Editor's note: Every weekday, CNN focuses on a handful of people in the news. This is a chance to find out more about what they've done -- good or bad -- what they've said or what they believe, and why we think they're intriguing.
(CNN) -- Chesley "Sully" Sullenberger: On January 15, 2009, the airline captain, along with co-pilot Jeff Skiles, guided US Airways Flight 1549 into the Hudson River, saving the lives of all 155 people on board.
In his autobiography, "Highest Duty," the celebrated flier wrote that the landing was not a miracle, but rather the result of decades of practice and training.
On Wednesday, Sullenberger, 59, announced his retirement. In the statement he released, he spoke of his passion for the profession, and he mentioned Skiles by name.
He wrote, "Each generation of pilots hopes that they will leave their profession better off than they found it. In spite of the best efforts of thousands of my colleagues, that is not the case today."
Sullenberger wrote that he would remain an advocate for aviation safety and for piloting.
"I will work to remind the entire industry -- and those who manage and regulate it - that we have a sacred duty to our passengers to do the very best that we know how to do."
Flight attendant Doreen Welsh, who served on Flight 1549 with Sullenberger, also announced her retirement from US Airways yesterday.
Whitney Thompson: California's Arnold Schwarzenegger, like many governors across the nation, faces severe budget problems. Schwarzenegger has called for "draconian" spending cuts to deal with a shortfall of nearly $20 billion. The state's public education system has been feeling the pain, and students and teachers are screaming loudly. Last fall, students held a series of protests on the UC Berkeley campus after the announcement last summer of a 32 percent tuition hike throughout the state's university system.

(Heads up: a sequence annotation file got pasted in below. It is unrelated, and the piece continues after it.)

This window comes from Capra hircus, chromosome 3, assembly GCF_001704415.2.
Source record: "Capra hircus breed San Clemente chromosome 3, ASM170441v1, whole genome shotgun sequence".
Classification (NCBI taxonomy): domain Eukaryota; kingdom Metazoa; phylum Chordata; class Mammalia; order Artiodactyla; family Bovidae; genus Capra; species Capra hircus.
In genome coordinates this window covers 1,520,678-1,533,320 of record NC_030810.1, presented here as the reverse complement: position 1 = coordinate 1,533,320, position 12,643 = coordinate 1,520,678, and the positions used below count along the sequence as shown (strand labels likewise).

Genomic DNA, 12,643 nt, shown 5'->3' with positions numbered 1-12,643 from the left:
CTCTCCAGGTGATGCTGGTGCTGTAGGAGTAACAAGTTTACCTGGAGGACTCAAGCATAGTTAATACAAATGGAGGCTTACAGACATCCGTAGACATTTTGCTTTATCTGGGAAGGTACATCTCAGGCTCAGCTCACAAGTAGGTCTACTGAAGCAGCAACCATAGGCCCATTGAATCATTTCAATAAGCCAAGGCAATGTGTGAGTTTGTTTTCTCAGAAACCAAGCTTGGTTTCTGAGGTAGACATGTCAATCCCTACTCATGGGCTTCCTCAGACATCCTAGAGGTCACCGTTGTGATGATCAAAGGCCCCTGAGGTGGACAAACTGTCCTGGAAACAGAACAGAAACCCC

Those protests grew into a movement, and Thursday, rallies, marches, demonstrations and teach-ins are scheduled across the state under a "Day of Action" banner. There are also protests planned in more than 30 other states to fight further budget cuts, layoffs and furloughs.
Whitney Thompson, 23, from Yuma, Arizona, is a "super-senior" at Fresno State University. She plans to get her degree in history next fall. She is part of a statewide organization called Students for a Quality Education. Thompson will be speaking Thursday at a rally on the Fresno State campus.
"We're being denied access to quality affordable, education," she told CNN on Wednesday. It keeps worsening every year. We're paying more and getting less. They eliminated 1000 classes on my campus alone, including four I was enrolled in, and I had already paid for them. And then on top of that, I had to pay 32 percent more in tuition."
Patricia Overy: The 40-year-old accounting technician and mother of four announced Monday at the City of Lathrop, California, council meeting that she was voluntarily giving up her job.
The Manteca Bulletin reported that Overy made the decision in order to save the job of a 60-year-old coworker, Sharon Singleton. The city's budget deficit is $648,000, and Overy told CNN Wednesday that 11 city jobs needed to be eliminated. She had long discussions with her husband, Robert, about her seven years at work and how close she had become with her coworkers.
"There are a lot of mothers with kids," she said. "You know what their favorite crayon colors are. You talk about what you ate for dinner. I thought that I could possibly cope with the loss of a job better than my coworkers."
So her last day was Tuesday, and she's looking forward to spending time with her kids -- ages 14, 7 and 4-year-old twins -- before she looks for work again.
"I feel happy for what I did. I feel that I am so blessed," she said.
"I care about people, and that's how I was raised," she said. "Everyday I live my life and think about what positive influence I could have. I'm not perfect, but I try to do my best."
Singleton's last day on her job would have been Thursday.
Matthew McCabe: Reps. Dana Rohrabacher, R-California, and Dan Burton, R-Indiana, will be joined at a news conference Thursday by accused Navy SEAL Matthew McCabe, as well as more than a dozen retired Navy SEALs, to renew calls for the exoneration of the "Navy SEAL 3."